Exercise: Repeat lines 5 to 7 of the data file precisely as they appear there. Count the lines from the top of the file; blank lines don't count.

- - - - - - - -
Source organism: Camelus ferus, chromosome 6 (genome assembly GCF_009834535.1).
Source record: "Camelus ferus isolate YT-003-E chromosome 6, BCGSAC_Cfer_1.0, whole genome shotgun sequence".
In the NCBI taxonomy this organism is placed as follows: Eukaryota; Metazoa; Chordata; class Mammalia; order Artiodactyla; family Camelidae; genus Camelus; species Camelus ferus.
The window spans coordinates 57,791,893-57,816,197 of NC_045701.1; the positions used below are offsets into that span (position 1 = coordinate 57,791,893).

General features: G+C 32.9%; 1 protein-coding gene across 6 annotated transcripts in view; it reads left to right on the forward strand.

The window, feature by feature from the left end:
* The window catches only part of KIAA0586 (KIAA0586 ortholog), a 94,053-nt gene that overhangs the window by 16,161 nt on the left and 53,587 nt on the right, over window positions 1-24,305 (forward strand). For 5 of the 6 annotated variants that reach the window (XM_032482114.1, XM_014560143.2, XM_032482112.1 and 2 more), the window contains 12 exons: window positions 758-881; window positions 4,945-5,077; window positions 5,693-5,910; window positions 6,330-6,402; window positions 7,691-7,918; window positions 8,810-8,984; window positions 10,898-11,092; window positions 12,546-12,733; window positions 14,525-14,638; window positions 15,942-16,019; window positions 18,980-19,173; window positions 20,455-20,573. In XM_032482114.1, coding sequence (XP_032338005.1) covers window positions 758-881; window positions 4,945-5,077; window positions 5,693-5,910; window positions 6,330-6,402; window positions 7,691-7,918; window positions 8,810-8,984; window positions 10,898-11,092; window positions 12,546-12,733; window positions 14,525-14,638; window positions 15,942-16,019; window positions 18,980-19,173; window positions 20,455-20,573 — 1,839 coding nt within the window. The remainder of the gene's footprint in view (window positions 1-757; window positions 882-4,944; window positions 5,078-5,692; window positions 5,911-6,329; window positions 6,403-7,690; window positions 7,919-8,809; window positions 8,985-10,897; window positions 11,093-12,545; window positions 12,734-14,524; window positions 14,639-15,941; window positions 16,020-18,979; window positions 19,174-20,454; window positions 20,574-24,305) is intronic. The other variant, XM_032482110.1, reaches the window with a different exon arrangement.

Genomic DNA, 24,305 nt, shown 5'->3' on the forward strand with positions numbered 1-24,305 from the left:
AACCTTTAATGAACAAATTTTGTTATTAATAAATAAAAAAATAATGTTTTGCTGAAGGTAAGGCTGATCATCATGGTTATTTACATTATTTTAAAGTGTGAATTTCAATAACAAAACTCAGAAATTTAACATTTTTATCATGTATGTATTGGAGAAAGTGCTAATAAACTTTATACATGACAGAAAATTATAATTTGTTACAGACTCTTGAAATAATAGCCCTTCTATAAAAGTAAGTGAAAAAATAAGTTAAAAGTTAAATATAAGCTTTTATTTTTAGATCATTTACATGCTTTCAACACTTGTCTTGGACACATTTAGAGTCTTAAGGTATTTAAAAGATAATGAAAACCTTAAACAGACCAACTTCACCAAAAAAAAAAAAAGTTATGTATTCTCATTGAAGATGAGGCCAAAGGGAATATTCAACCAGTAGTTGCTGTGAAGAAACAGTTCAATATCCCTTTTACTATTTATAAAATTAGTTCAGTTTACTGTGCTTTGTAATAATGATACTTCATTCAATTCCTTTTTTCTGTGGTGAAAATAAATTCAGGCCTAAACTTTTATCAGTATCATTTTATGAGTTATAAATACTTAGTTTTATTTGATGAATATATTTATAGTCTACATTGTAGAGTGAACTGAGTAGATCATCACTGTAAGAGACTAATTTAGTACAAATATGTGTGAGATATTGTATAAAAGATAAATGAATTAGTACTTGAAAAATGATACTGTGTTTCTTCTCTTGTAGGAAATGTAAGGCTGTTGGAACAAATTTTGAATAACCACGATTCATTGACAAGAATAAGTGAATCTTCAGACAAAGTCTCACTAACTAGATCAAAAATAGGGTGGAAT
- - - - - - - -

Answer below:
General features: G+C 32.9%; 1 protein-coding gene across 6 annotated transcripts in view; it reads left to right on the forward strand.

The window, feature by feature from the left end:
* The window catches only part of KIAA0586 (KIAA0586 ortholog), a 94,053-nt gene that overhangs the window by 16,161 nt on the left and 53,587 nt on the right, over window positions 1-24,305 (forward strand). For 5 of the 6 annotated variants that reach the window (XM_032482114.1, XM_014560143.2, XM_032482112.1 and 2 more), the window contains 12 exons: window positions 758-881; window positions 4,945-5,077; window positions 5,693-5,910; window positions 6,330-6,402; window positions 7,691-7,918; window positions 8,810-8,984; window positions 10,898-11,092; window positions 12,546-12,733; window positions 14,525-14,638; window positions 15,942-16,019; window positions 18,980-19,173; window positions 20,455-20,573. In XM_032482114.1, coding sequence (XP_032338005.1) covers window positions 758-881; window positions 4,945-5,077; window positions 5,693-5,910; window positions 6,330-6,402; window positions 7,691-7,918; window positions 8,810-8,984; window positions 10,898-11,092; window positions 12,546-12,733; window positions 14,525-14,638; window positions 15,942-16,019; window positions 18,980-19,173; window positions 20,455-20,573 — 1,839 coding nt within the window. The remainder of the gene's footprint in view (window positions 1-757; window positions 882-4,944; window positions 5,078-5,692; window positions 5,911-6,329; window positions 6,403-7,690; window positions 7,919-8,809; window positions 8,985-10,897; window positions 11,093-12,545; window positions 12,734-14,524; window positions 14,639-15,941; window positions 16,020-18,979; window positions 19,174-20,454; window positions 20,574-24,305) is intronic. The other variant, XM_032482110.1, reaches the window with a different exon arrangement.